謝銘哲 專案副研究員


地震學、震波傳遞、震源力學、工程地震

TEL: 03-4227151*34747
mchsieh@ncu.edu.tw

Dr. Ming-Che Hsieh works in the fields of earthquake physics and seismic wave propagation. His researches focus on scattering theory (i.e., sensitivity or Fréchet kernel of finite-frequency approach), rupture process of earthquakes, physics-based ground motion simulation, epidemic-type aftershock sequence (ETAS), and seismic hazard assessment. In the past few years, Dr. Hsieh has developed an efficient earthquake-rupture-process determination scheme to capture source characteristics within a few minutes. This earthquake-source determination scheme has been set up for regions of Taiwan, China, and India. Dr. Hsieh has also developed a hybrid and physics-based ground motion simulator with the assistance of recent 3D subsurface velocity structure and topography models. By taking advantage of these algorithms, Dr. Hsieh is working on the safety of infrastructures and disaster prevention of metropolis and industry.

Full-waveform ground-motion simulation of scenario earthquakes

We carried out full-waveform ground-motion simulation using a 3D finite-difference algorithm. Recent-developed 3D structure and topography models were considered in a physics-based sense. We also accounted for a series of characteristic source models considering earthquake magnitude, rupture dimension, rupture speed, and asperity distribution to capture ground shaking level and range in the target region. These simulations were performed in high-performance computation (HPC) environments. The example shows the source-rupture scenario of the Shachiao Fault. In this simulation case, we delicately modeled the Taipei Basin geometry in our simulations. The ground-shaking movie shows strong resonances and amplification in the Taipei metropolitan area due to the basin. This ground motion simulation technique is effective for seismic hazard assessment and even dynamic testing of buildings and structures.

 

Two-step finite-rupture determination for moderate earthquakes

We develop an efficient and effective approach to determining the average finite-rupture models of moderate earthquakes by fitting synthetic and recorded broadband waveforms. A Green’s tensor database is established using 3D structural model with surface topography to enable rapid evaluations of accurate synthetic seismograms needed for source parameter inversions without the need for high-performance computing. We take a two-step strategy: In the first step, a point-source model is determined by a grid search for the best fault-plane solution. Then, taking the two nodal planes in the point-source model as candidates of the actual fault plane, a second grid search is carried out over a suite of simplified finite-rupture models to determine the optimal direction and speed of the integrated rupture of the finite source. We applied our method to four moderate events (MW ≈ 6) in southeastern Taiwan. Results show that our technique provides an effective choice in semi-automatic, near real-time determinations of finite-source parameters for earthquake hazard assessment and mitigation purposes (Hsieh et al., 2014).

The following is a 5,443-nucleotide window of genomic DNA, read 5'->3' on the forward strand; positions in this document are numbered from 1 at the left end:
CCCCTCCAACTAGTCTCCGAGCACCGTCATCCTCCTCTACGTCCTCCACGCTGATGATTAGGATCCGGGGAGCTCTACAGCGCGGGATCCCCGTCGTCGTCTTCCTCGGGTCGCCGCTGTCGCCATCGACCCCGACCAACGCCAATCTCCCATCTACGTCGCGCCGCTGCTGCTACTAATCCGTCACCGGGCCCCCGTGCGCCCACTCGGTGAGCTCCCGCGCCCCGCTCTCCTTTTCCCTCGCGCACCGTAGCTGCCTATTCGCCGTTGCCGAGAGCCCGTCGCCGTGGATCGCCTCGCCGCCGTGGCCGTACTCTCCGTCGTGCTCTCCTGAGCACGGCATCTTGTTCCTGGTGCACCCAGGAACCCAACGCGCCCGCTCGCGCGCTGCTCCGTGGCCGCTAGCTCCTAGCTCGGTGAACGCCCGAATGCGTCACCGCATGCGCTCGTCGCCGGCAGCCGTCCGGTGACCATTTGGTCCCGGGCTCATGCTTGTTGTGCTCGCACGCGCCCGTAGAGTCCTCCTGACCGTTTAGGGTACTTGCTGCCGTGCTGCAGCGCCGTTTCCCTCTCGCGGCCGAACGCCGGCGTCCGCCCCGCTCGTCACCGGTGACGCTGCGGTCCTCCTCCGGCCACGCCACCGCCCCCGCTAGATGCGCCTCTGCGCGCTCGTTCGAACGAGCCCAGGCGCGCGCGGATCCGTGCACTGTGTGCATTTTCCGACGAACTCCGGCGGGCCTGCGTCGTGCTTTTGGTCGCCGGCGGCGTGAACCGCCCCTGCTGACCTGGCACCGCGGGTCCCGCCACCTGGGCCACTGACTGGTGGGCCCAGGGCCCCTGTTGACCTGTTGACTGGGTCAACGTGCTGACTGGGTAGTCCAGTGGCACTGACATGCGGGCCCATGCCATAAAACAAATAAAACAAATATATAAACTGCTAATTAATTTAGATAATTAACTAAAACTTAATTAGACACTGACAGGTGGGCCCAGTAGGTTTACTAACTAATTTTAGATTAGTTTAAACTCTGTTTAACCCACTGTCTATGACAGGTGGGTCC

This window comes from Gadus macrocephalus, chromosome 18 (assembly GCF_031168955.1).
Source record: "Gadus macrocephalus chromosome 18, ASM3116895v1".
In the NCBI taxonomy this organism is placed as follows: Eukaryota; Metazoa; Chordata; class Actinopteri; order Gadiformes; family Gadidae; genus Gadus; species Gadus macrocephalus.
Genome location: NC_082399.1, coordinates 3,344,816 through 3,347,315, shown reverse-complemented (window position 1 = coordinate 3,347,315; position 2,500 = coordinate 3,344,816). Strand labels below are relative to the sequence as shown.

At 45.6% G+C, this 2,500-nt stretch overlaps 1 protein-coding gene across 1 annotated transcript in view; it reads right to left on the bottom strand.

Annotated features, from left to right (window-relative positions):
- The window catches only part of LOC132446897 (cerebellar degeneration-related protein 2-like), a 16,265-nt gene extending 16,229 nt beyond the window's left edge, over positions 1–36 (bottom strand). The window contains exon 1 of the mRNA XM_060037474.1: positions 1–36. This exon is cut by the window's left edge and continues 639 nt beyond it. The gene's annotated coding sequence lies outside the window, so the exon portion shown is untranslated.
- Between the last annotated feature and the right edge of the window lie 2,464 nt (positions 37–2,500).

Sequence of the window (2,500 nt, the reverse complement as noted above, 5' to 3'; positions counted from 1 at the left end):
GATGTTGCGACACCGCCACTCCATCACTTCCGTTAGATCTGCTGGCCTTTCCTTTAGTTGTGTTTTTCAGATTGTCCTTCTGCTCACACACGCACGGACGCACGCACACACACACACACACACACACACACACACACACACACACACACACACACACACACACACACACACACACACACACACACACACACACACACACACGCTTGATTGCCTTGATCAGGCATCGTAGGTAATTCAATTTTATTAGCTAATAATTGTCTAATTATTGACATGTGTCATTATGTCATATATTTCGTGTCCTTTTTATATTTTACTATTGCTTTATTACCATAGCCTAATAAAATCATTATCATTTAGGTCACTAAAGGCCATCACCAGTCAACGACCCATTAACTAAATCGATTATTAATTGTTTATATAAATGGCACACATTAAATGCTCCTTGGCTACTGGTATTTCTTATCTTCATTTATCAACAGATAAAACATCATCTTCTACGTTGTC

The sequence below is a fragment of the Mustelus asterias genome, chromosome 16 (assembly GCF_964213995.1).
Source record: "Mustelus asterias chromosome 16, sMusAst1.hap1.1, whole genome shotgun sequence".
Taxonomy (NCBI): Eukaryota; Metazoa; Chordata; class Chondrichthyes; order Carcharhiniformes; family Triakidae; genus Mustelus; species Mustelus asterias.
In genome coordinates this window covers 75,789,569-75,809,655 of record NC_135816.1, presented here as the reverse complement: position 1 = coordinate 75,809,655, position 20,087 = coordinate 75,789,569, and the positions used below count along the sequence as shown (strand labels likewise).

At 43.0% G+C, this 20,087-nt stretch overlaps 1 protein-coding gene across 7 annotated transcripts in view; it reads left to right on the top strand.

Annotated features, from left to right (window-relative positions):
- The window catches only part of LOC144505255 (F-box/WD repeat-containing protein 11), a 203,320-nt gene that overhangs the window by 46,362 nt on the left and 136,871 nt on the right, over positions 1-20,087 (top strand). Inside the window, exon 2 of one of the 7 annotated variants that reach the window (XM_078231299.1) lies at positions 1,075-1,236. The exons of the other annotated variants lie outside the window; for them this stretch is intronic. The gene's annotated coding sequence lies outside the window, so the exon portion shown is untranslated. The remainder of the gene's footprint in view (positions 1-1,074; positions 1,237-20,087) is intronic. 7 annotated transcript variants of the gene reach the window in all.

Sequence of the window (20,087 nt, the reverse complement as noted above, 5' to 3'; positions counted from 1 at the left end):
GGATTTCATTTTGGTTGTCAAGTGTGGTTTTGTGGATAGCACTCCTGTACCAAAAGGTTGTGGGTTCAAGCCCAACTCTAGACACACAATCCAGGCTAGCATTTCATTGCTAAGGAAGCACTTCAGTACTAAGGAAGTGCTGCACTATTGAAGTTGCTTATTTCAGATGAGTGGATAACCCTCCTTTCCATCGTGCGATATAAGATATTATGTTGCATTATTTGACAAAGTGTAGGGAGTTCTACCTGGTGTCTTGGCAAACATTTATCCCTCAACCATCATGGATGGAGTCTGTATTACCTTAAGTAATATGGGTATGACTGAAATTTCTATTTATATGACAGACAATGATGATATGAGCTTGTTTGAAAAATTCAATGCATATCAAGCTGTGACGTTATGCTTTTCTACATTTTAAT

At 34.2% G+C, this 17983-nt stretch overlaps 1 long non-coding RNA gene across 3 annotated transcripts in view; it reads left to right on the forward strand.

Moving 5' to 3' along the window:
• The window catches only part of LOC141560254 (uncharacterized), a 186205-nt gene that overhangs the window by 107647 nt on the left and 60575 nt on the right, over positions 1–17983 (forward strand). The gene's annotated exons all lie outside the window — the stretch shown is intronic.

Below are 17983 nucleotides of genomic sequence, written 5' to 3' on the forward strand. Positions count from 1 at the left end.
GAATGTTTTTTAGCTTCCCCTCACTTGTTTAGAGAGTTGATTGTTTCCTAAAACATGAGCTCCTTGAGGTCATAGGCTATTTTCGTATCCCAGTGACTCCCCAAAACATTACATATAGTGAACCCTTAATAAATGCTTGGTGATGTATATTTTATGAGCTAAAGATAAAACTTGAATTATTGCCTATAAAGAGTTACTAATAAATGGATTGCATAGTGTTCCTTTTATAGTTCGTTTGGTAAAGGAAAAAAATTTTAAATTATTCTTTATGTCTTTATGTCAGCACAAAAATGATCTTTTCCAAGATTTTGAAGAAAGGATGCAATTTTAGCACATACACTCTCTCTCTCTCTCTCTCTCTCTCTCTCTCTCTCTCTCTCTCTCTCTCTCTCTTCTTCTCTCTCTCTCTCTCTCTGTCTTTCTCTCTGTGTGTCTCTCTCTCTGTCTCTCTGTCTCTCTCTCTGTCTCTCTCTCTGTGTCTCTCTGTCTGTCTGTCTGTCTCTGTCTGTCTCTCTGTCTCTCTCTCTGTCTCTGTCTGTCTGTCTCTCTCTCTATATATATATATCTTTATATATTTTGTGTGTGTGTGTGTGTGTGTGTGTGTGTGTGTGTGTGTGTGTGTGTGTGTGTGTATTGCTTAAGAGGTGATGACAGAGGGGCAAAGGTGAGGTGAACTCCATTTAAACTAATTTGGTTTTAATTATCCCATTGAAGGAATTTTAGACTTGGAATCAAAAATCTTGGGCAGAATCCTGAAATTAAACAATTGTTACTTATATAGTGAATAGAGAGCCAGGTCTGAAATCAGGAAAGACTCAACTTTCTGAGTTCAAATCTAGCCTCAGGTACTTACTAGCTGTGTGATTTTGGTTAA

Slip-distribution inversion using 3D strain Green tensor (SGT)

We develop a source inversion technique that combines a well-established slip distribution inversion method and an efficient algorithm for computing accurate synthetics in 3D structures based on a preestablished strain Green tensor database. This new technique makes it practical for slip-distribution inversion in 3D structures, which not only enhances the capability of resolving source slip distributions of moderate earthquakes through better accounting of the effects of lateral structural heterogeneities but also provides an effective tool for the development of automatic systems for near-real-time inversions of earthquake source slip distributions for seismic-hazard mitigation purposes (Hsieh et al., 2016).